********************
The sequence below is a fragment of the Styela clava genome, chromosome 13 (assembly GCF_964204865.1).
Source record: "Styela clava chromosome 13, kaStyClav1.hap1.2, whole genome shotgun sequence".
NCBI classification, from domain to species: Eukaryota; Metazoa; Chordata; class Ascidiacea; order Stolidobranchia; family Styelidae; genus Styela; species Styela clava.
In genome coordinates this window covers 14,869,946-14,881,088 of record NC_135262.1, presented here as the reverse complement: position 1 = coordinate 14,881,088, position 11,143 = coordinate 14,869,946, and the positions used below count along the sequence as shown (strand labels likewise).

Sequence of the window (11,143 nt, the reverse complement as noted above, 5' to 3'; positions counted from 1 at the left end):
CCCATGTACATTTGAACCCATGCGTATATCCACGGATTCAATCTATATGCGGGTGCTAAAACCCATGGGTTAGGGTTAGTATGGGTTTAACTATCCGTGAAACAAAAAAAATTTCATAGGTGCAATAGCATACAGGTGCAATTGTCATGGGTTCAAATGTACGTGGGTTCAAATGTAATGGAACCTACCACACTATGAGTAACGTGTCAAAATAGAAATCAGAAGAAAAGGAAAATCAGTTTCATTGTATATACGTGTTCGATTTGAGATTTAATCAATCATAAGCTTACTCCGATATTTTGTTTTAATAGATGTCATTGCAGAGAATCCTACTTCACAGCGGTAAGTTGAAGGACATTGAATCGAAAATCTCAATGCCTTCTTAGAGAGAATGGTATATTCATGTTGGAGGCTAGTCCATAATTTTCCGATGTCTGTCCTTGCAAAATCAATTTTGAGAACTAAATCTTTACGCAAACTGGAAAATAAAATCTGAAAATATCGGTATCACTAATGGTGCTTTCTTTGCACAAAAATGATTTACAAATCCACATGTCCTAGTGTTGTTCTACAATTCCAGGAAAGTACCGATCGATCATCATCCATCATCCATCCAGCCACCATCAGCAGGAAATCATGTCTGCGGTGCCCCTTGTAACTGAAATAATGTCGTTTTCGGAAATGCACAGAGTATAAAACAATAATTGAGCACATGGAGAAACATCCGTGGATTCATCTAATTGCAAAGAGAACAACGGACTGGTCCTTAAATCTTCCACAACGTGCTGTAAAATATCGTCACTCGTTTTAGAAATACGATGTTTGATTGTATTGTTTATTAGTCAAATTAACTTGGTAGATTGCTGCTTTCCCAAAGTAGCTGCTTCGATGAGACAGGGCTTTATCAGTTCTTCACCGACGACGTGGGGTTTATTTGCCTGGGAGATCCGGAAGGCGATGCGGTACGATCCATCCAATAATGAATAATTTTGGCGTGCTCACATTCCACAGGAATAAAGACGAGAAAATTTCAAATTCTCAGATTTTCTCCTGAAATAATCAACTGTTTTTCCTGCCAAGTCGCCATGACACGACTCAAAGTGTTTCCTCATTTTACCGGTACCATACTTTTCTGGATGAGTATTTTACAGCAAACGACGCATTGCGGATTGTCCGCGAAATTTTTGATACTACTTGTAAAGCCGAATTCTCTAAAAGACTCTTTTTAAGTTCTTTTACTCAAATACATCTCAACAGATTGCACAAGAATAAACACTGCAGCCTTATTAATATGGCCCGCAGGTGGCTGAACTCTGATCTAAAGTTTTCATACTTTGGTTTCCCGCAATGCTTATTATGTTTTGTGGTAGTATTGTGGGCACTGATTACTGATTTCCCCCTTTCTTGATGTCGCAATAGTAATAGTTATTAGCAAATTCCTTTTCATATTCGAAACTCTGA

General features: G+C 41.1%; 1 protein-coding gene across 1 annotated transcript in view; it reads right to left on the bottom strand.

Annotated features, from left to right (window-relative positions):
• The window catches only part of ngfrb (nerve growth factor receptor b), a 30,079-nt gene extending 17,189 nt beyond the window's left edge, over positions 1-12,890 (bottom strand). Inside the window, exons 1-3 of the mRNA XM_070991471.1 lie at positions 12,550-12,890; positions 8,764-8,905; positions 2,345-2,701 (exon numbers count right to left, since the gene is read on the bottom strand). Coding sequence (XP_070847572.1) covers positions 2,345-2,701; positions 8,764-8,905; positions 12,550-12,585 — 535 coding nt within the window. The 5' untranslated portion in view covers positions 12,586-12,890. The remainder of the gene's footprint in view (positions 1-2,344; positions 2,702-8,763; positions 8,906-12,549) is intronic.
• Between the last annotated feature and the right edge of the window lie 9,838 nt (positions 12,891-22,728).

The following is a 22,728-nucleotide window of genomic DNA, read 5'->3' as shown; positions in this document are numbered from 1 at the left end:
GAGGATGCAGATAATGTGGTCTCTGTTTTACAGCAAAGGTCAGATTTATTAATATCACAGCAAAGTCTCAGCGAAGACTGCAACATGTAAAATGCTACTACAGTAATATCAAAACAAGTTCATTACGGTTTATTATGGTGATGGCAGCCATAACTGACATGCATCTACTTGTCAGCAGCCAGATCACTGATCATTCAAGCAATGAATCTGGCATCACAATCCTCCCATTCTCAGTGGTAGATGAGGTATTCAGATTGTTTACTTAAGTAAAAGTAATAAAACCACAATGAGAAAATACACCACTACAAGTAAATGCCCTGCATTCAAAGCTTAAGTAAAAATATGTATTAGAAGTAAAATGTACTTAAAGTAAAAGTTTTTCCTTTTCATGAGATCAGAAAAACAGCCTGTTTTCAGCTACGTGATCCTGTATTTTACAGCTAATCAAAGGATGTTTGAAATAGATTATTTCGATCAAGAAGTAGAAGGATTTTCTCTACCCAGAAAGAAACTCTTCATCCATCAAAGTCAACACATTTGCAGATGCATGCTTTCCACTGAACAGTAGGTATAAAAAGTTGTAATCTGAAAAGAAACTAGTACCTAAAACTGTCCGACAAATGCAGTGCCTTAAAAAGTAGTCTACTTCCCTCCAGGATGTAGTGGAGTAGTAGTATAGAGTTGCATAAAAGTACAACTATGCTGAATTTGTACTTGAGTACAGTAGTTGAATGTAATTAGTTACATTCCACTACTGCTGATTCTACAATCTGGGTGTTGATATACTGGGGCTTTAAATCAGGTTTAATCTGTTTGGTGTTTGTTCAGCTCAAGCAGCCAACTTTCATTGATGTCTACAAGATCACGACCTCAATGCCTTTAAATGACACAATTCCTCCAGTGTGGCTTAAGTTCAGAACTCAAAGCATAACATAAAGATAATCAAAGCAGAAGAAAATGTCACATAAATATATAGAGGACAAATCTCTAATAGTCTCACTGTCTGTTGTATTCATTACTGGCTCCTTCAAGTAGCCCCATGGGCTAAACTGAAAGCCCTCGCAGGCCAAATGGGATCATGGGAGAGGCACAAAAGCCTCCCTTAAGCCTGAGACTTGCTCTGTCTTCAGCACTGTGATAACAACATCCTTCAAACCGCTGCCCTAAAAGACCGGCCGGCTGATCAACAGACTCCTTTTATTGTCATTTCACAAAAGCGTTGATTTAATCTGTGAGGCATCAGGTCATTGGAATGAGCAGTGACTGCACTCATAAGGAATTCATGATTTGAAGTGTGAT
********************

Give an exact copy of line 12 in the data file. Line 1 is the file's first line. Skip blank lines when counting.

GAGGATGCAGATAATGTGGTCTCTGTTTTACAGCAAAGGTCAGATTTATTAATATCACAGCAAAGTCTCAGCGAAGACTGCAACATGTAAAATGCTACTACAGTAATATCAAAACAAGTTCATTACGGTTTATTATGGTGATGGCAGCCATAACTGACATGCATCTACTTGTCAGCAGCCAGATCACTGATCATTCAAGCAATGAATCTGGCATCACAATCCTCCCATTCTCAGTGGTAGATGAGGTATTCAGATTGTTTACTTAAGTAAAAGTAATAAAACCACAATGAGAAAATACACCACTACAAGTAAATGCCCTGCATTCAAAGCTTAAGTAAAAATATGTATTAGAAGTAAAATGTACTTAAAGTAAAAGTTTTTCCTTTTCATGAGATCAGAAAAACAGCCTGTTTTCAGCTACGTGATCCTGTATTTTACAGCTAATCAAAGGATGTTTGAAATAGATTATTTCGATCAAGAAGTAGAAGGATTTTCTCTACCCAGAAAGAAACTCTTCATCCATCAAAGTCAACACATTTGCAGATGCATGCTTTCCACTGAACAGTAGGTATAAAAAGTTGTAATCTGAAAAGAAACTAGTACCTAAAACTGTCCGACAAATGCAGTGCCTTAAAAAGTAGTCTACTTCCCTCCAGGATGTAGTGGAGTAGTAGTATAGAGTTGCATAAAAGTACAACTATGCTGAATTTGTACTTGAGTACAGTAGTTGAATGTAATTAGTTACATTCCACTACTGCTGATTCTACAATCTGGGTGTTGATATACTGGGGCTTTAAATCAGGTTTAATCTGTTTGGTGTTTGTTCAGCTCAAGCAGCCAACTTTCATTGATGTCTACAAGATCACGACCTCAATGCCTTTAAATGACACAATTCCTCCAGTGTGGCTTAAGTTCAGAACTCAAAGCATAACATAAAGATAATCAAAGCAGAAGAAAATGTCACATAAATATATAGAGGACAAATCTCTAATAGTCTCACTGTCTGTTGTATTCATTACTGGCTCCTTCAAGTAGCCCCATGGGCTAAACTGAAAGCCCTCGCAGGCCAAATGGGATCATGGGAGAGGCACAAAAGCCTCCCTTAAGCCTGAGACTTGCTCTGTCTTCAGCACTGTGATAACAACATCCTTCAAACCGCTGCCCTAAAAGACCGGCCGGCTGATCAACAGACTCCTTTTATTGTCATTTCACAAAAGCGTTGATTTAATCTGTGAGGCATCAGGTCATTGGAATGAGCAGTGACTGCACTCATAAGGAATTCATGATTTGAAGTGTGAT